MVEZO, South Africa (AP) — A couple of decades ago, Nelson Mandela grew withdrawn while feasting with his family on Christmas Day in the part of rural South Africa where the anti-apartheid leader lived as a child. Alarmed by the patriarch's silence, some relatives looked at him and asked if anything was wrong.
"'I'm just wondering what the rest of the community is doing while we're having a huge meal,'" Mandela said at the time, according to his grandson, Mandla.
Family members immediately canvassed the neighborhood for children to join their party, rounding up a merry band of 60, and so began an annual tradition that ballooned in popularity. A scaled down version was held Tuesday in Mvezo, Mandela's birthplace, drawing hundreds of local children to a celebration whose 94-year-old founder could not attend because he is in hospital care.
President Jacob Zuma, meanwhile, joined Mandela's wife, Graca Machel, and other family members to wish a Merry Christmas to Mandela at his hospital bedside in Pretoria, the South African capital.
"We found him in good spirits," Zuma said in a statement. "He shouted my clan name, Nxamalala, as I walked into the ward! He was happy to have visitors on this special day and is looking much better. The doctors are happy with the progress that he is making."
Mandela was admitted Dec. 8 to a hospital. He was diagnosed with a lung infection and also had a procedure to remove gallstones. Officials have previously said Mandela was improving, but note doctors are taking extraordinary care because he is very old.
In Mvezo, it was a rainy day, but the 800 children attending the Mandela party were happy to sweep up sunglasses, dolls, toy cars, blankets and other gifts. They cavorted and whooped under a big tent. Loud music livened the moment. One little girl, however, didn't get her wish.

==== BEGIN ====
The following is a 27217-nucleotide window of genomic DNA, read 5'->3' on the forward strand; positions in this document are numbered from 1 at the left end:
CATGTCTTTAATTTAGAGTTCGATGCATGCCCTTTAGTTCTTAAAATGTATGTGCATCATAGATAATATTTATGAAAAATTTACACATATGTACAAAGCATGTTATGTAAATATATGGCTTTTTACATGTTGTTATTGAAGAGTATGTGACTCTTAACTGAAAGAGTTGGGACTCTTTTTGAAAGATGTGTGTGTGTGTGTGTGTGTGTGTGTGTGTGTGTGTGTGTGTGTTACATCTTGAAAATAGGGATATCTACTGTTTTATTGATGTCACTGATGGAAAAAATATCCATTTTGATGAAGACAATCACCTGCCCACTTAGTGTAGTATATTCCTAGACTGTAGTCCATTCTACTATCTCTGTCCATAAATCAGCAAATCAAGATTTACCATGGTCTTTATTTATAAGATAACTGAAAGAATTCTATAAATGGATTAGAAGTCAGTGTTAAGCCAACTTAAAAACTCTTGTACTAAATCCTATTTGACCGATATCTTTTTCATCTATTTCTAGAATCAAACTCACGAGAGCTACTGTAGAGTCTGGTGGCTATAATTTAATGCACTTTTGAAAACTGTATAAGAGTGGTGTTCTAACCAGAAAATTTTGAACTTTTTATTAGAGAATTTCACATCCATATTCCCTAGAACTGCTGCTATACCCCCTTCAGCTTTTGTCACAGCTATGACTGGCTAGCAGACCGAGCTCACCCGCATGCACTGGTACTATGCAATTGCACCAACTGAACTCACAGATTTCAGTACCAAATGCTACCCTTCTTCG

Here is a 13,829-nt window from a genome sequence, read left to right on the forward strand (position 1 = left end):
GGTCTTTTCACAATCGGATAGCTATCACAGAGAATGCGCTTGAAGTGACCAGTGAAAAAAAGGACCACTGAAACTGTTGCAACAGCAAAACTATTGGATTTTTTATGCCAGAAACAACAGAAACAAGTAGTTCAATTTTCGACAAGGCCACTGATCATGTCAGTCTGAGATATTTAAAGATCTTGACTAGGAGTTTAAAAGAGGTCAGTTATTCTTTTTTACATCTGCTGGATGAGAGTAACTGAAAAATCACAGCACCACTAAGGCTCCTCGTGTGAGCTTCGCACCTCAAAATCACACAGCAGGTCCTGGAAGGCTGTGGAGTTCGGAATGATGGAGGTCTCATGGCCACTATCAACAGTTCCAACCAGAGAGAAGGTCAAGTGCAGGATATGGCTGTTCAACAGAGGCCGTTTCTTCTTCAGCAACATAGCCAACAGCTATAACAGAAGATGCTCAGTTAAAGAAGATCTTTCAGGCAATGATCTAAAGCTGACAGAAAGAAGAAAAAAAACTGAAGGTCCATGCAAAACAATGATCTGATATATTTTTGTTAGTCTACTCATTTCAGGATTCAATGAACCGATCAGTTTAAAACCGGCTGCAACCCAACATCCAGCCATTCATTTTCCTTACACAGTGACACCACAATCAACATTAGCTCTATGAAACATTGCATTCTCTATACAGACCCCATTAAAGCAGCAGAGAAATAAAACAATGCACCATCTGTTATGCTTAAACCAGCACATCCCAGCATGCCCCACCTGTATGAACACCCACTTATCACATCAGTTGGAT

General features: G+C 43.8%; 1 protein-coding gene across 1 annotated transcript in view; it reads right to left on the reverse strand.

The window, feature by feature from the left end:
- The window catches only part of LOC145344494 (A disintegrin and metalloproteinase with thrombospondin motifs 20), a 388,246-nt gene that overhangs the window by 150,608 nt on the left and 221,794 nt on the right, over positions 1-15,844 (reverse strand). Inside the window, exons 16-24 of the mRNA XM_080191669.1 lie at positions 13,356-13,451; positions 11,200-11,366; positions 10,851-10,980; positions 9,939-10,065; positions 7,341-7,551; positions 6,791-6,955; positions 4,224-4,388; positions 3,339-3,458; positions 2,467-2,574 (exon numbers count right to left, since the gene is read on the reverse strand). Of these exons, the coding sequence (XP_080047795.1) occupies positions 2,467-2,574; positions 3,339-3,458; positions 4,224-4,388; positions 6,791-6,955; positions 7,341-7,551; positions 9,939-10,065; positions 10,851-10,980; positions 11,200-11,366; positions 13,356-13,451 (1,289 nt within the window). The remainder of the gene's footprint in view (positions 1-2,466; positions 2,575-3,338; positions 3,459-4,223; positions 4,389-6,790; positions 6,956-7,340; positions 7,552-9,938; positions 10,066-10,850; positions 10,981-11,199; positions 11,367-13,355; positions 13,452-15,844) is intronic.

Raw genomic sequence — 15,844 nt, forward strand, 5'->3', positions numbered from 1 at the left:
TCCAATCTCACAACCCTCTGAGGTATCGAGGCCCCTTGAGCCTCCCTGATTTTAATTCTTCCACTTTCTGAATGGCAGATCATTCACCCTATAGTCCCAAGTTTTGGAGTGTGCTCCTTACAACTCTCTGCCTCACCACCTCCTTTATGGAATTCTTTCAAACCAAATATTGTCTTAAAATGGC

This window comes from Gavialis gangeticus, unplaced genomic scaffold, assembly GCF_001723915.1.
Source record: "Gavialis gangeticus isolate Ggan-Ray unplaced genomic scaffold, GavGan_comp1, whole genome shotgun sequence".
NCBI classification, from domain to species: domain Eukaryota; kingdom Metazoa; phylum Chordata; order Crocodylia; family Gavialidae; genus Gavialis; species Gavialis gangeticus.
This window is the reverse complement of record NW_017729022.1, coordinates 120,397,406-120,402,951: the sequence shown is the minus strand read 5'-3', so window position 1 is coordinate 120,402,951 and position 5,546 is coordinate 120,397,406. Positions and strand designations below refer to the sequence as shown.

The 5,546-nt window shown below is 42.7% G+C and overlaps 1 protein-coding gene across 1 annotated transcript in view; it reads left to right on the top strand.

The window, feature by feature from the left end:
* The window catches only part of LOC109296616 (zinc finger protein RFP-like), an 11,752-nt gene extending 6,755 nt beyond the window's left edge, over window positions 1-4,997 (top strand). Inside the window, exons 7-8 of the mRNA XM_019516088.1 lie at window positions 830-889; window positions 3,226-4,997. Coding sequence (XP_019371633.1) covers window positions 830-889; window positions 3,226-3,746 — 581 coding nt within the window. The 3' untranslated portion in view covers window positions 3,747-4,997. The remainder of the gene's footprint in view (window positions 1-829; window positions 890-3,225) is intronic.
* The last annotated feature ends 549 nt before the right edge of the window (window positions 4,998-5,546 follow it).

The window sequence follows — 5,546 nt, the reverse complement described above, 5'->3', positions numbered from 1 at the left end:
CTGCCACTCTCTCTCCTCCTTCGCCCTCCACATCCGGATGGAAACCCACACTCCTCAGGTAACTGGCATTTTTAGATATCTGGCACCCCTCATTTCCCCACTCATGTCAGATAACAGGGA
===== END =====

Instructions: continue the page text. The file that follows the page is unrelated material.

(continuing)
"I wish to see Tata Mandela back home to have Christmas with us," said 4-year-old Babalwa Booi. "Tata" means father in South Africa's Xhosa language.
"This is a special day to us mainly because of the lessons drawn from my grandfather," said Mandla Mandela, a tribal chief in the Mvezo area of Eastern Cape province.
The genesis of the homegrown Christmas party is one more entry in the voluminous lore about Mandela's generosity and openness of spirit, which he even extended at times to the jailers who imprisoned him for 27 years under apartheid.
The system of white minority rule was eventually dismantled, opening the way to South Africa's first democratic elections in 1994. Mandela, a Nobel laureate, served one five-year term as president before retiring and in recent years he has lived near Mvezo in Qunu, a village where he recalled happy moments as a child.
Mandela himself was uneasy with the idea of being an icon, and as president, he failed to craft a lasting formula for overcoming South Africa's biggest, post-apartheid problems, poverty and economic inequality. While he was active, he did not escape criticism as an individual and a politician, but he is globally respected as a symbol of decency and principle.
Mandla Mandela, the grandson, remembered how the Christmas party that followed the first impromptu one in the 1990s was swamped by more than 1,000 children, three times as many as were expected. By 2001, nearly 10,000 were showing up. At some point, the chief said, American television personality Oprah Winfrey got involved and there was sponsorship.
"The numbers grew phenomenally," he said, with tens of thousands of children in attendance.
The Christmas parties were originally held in Qunu. The 2005 edition was cancelled when Mandla Mandela's father died. The tradition was revived in 2007 in Mvezo.
Nelson Mandela "has always said every society will be judged by the manner it treats its children," his grandson said.
"We were, on our part, wishing to spend this time with him, Christmas being a family day," his grandson said. "But we do not want to exert pressure on the doctors because they know what he needs to get well."
Torchia reported from Johannesburg.